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Turning the Worm Against its Symbiont

Denis Voronin of the Liverpool School of Tropical Medicine in the United Kingdom will identify new drugs for treating common and debilitating human parasitic diseases known as filariasis, which are caused by nematode worms, by specifically targeting their essential bacterial symbiont, Wolbachia. They will develop a screening strategy based on the model nematode Caenorhabditis elegans, and search for compounds that can induce an intracellular degradation mechanism known as autophagy to activate the parasite's immune system and thereby eliminate the resident Wolbachia, which are essential for parasite survival. This alternative approach should dramatically reduce the time needed to treat lymphatic filariasis compared to current antibiotic-based treatments, which directly target Wolbachia, require long-term administration, and can lead to the development of resistance.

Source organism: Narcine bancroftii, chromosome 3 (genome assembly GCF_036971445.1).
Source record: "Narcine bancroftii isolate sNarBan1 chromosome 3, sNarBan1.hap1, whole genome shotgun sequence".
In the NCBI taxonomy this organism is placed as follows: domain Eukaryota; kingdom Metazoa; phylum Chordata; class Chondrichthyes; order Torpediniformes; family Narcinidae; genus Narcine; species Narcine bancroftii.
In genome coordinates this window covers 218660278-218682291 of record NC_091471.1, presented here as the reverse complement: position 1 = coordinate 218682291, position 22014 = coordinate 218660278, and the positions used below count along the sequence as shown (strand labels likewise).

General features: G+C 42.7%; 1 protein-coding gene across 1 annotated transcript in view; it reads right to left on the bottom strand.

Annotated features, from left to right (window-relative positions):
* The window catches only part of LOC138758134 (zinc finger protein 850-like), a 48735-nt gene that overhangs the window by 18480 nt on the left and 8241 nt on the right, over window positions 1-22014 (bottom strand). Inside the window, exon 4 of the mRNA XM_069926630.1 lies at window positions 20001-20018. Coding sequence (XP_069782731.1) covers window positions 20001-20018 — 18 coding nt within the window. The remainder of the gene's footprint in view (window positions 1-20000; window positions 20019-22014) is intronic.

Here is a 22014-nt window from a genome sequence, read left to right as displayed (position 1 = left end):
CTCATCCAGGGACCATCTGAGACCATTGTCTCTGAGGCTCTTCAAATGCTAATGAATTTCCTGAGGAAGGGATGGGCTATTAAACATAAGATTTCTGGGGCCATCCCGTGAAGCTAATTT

More information about New Approaches in Model Systems, Diagnostics, and Drugs for Specific Neglected Tropical Diseases (Round 10)

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The Bill & Melinda Gates Foundation is part of the Grand Challenges partnership network. Visit www.grandchallenges.org to view the map of awarded grants across this network and grant opportunities from partners.